WINDSOR, ONT. -- While most of Ontario has entered Stage 2 of the province’s reopening strategy for the economy, Kingsville and Leamington remain stuck a step back — and businesses don’t see the point.

The province announced yesterday that the two southern municipalities, host to hundreds of greenhouse and farm operations, cannot move ahead because of the recent spike of cases amongst those workers.

That means restaurants, salons and barbershops will have to wait to open their doors.

“Everywhere in Ontario, everywhere in North America is open except for these two little communities here,” says Shane Harrison, the general manager at The Grove in downtown Kingsville. “We’re stuck and we’re not able to make any money.”

“Five minutes away is Harrow, they can open. 10 minutes is Essex, they can open. Wheatley is 20 minutes away, they can open,” Harrison adds. “It seems a little unfair to shut us out.”

Down the street, Keely Coon feels the same way.

“I kind of expected it because of how high our numbers are, but people will still go to Windsor and do the exact same thing,” says Coon, a waitress at Vernon’s Tap and Grill in downtown Kingsville. “They’ll go to the patios, shopping, so no matter what’ it’s going to be spread between all of us.”

Wendy Parsons of The Leamington District Chamber of Commerce says her phone is ringing off the hook with inquiries from businesses about what to do next.

“Businesses - now they’re angry, they’re feeling like they’re segregated and everybody’s against Leamington, Kingsville,” Parsons says. She’s currently working with the Ontario Chamber — and government — pushing to get the entire region open.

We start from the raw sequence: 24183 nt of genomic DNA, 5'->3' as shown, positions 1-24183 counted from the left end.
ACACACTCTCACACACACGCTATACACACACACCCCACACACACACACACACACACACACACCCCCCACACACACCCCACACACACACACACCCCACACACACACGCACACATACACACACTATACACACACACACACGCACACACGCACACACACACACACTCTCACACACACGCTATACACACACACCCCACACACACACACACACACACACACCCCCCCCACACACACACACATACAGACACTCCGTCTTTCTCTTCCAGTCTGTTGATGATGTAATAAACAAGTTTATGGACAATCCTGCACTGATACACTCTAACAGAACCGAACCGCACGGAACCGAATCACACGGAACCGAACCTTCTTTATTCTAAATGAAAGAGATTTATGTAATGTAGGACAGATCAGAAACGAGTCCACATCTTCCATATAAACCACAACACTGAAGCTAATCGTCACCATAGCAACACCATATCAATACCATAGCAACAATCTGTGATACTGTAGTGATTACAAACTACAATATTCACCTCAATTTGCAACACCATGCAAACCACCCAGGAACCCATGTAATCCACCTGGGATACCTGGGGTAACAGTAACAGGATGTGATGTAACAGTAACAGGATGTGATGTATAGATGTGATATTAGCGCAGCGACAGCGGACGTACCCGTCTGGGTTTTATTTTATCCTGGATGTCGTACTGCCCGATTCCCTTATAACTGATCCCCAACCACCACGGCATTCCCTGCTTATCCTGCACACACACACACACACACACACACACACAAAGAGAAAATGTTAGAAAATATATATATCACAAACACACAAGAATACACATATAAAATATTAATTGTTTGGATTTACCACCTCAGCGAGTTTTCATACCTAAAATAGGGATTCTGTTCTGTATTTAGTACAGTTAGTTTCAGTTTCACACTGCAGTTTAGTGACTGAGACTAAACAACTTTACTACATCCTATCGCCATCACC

“Get us back up and get us back with the rest of Ontario,” Parsons says.

Kingsville’s Mayor says he’s now spoken with Premier Doug Ford and some ministers in government. Nelson Santos says after those conversations, he has some optimism that progress is being made through on-farm testing and Kingsville and Leamington could receive some good news sooner, rather than later.

“It’s absolutely monumental, it’s absolutely critical for our businesses to be able to open their doors, just like they are five minutes down the road,” says Santos. “This is a significant blow to them, it’s a blow to our economy.”

Leamington Mayor Hilda MacDonald believes the government needs to provide more financial assistance for small businesses in the remaining two municipalities not yet at Stage 2.

“We need help. Our businesses need help,” said a frustrated MacDonald, shortly after learning her community would have to wait. “We need some money and we would need it quick.”

While nothing is etched in stone, Chatham-Kent-Leamington MPP Rick Nicholls says he’s been working behind the scenes and says if the virus can be contained — a Stage 2 announcement could come as early as next week.

“My advice to them is simply this: Get ready,” he says. “Don’t wait for the OK, get ready now so that when the OK happens, it’s full service as soon as the doors open up.”

Nicholls says a lot of this optimism hinges on the level of testing and positive cases at area farms and greenhouses.

But there is progress. After a disappointing turnout at a Leamington assessment centre geared toward workers in the agri-food sector, by the end of this week — the Ontario Greenhouse Vegetable Growers (OGVG) believe more than 60 per cent will have been tested.

“We understand the frustration felt by the communities of Kingsville and Leamington and we assure you that we are taking all steps to ensure we can move forward into Phase 2 as quickly as possible,” read a statement from the OGVG.